Two weeks before Halloween, the Securities and Exchange Commission again warned investors against buying shares of bankrupt companies. But like those creatures in horror films that rise from the dead, “zombie stocks” — shares of companies that failed during the financial crisis — are on the march.
Take, for example, Washington Mutual and Lehman Brothers. At the end of last year, their stocks traded at 2 cents and 3 cents per share, respectively. With no future earnings in sight, shares of Washington Mutual recently traded around 20 cents, and Lehman Brothers shares have hovered around 15 cents — spectacular gains fueled by what many consider nothing more than gambling.
Critics have called on the SEC to halt the trading of such stocks to protect unsophisticated investors who might be lured into unwise trades. But Lecturer of Finance Sherry Jarrell, who teaches a graduate-level class on investments and portfolio management in the Schools of Business, disagrees.
While Jarrell doesn’t think investing in zombie stocks is a sure-fire profitable strategy, she doesn’t consider it gambling either, because there is an expectation of gain. Jarrell also doesn’t believe those who are trading zombie stocks are ignorant or unsophisticated.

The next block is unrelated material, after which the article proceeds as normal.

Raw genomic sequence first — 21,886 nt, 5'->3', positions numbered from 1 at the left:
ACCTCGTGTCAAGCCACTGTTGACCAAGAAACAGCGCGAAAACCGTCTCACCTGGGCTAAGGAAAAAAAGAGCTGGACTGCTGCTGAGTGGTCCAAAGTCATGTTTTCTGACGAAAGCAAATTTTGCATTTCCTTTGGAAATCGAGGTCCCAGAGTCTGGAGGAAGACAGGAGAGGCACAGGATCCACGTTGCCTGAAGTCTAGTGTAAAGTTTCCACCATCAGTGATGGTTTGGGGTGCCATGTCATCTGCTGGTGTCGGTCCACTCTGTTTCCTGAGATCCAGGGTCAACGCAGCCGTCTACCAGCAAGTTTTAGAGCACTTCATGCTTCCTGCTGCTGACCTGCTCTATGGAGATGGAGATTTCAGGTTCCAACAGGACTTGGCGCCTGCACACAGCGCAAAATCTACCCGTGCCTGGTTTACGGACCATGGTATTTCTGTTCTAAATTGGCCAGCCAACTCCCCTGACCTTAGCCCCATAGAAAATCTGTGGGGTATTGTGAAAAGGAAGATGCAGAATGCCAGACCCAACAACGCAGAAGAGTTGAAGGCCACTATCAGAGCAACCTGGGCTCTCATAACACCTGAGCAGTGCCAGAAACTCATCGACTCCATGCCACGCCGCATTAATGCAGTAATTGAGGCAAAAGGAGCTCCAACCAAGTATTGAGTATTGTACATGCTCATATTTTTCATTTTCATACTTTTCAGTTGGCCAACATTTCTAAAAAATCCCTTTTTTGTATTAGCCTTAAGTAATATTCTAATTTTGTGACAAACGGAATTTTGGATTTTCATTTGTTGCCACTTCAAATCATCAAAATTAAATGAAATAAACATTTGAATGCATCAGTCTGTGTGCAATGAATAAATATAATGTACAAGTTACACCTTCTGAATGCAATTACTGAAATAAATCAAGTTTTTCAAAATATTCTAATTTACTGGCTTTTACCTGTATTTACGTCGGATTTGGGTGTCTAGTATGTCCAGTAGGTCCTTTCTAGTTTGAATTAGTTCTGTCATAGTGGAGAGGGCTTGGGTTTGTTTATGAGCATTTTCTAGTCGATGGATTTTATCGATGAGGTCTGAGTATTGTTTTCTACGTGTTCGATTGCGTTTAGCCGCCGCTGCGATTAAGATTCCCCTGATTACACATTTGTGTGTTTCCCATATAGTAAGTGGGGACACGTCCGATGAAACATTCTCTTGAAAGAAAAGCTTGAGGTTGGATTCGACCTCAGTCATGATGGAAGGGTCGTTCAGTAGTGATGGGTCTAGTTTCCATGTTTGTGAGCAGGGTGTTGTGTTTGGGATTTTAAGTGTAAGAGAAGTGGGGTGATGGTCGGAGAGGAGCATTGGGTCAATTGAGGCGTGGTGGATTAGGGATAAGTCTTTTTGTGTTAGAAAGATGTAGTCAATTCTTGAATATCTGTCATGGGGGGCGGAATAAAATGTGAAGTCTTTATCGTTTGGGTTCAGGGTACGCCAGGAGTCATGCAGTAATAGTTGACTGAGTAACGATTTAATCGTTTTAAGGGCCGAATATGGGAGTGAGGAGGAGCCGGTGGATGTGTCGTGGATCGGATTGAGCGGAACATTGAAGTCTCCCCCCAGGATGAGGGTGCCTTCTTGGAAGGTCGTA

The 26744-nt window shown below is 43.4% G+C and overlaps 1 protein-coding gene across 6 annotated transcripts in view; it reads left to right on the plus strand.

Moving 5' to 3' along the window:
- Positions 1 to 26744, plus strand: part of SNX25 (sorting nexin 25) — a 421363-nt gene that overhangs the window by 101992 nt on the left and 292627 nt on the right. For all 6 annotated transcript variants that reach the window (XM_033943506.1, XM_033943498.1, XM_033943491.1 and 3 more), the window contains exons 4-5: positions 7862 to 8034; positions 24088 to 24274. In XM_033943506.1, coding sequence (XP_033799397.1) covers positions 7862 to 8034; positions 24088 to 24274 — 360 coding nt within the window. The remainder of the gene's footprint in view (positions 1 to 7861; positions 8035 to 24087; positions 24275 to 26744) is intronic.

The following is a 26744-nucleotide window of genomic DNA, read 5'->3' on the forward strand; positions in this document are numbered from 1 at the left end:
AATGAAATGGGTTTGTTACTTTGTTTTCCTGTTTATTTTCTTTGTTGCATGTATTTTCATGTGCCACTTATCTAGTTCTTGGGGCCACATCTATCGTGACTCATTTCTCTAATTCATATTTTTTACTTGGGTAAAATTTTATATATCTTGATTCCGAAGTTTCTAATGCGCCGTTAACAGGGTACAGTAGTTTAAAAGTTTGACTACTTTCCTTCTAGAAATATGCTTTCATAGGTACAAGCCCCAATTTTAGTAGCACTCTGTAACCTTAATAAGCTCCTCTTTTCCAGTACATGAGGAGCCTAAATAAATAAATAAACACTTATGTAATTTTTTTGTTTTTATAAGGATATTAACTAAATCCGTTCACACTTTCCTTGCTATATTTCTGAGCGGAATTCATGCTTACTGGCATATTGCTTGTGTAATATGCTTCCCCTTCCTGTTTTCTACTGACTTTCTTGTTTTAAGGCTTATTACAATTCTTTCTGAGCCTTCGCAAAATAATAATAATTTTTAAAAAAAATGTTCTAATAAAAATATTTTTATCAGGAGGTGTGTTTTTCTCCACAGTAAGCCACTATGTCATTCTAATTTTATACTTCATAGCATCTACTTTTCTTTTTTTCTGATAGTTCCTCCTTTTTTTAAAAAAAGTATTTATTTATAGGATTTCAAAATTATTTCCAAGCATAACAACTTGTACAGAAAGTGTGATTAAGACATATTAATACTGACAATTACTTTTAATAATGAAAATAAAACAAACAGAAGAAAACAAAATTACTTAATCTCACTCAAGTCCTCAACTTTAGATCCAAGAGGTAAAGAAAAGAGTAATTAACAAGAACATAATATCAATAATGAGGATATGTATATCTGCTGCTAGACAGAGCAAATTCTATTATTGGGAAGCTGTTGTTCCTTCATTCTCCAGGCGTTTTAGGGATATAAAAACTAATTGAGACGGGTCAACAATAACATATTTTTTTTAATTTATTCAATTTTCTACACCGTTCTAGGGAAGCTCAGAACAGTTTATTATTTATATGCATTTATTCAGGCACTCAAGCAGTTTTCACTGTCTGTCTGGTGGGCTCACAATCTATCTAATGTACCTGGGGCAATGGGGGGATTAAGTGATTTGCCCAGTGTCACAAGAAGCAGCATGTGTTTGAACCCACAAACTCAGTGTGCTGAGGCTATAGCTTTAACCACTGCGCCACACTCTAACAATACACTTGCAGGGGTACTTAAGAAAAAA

“To outlaw these stocks means that you’ve truncated an avenue for people to express their different risk preferences,” Jarrell says. “If someone wants to go on that haunted trail, let them. It’s not like they’re taking advantage of people on the other side of the trade.”
Washington Mutual and Lehman Brothers lost their standing to be listed on stock exchanges, so traders have to keep up with prices through a quotation service known as the Over the Counter Bulletin Board, which unsophisticated investors are unlikely to access. Other troubled companies, such as Fannie Mae, Freddie Mac and AIG, whose shares are widely considered to be zombie stocks, are still listed on major exchanges. The federal government’s own backing of those companies weakens any argument against allowing individuals to invest in them, if they dare.
One project Jarrell assigns her students to work on is to identify a publicly traded stock they believe the market has significantly mispriced. By definition, she says, the exercise requires the same calculation made by traders of zombie stocks — reaching a different conclusion about a stock’s future cash flows and risks than that of the market.
Jarrell points out that all investments carry a degree of risk proportional to potential returns, and investors have varying tolerances for risk. Some hide from risk; others seek it out. She recalls a study several years ago that found striking similarities in the blood chemistry of day traders on Wall Street and jet fighter pilots. “It turns out they need a certain amount of danger to feel normal,” says Jarrell, who joined the faculty in 1998. “They seek risk in order to feel comfortable.”
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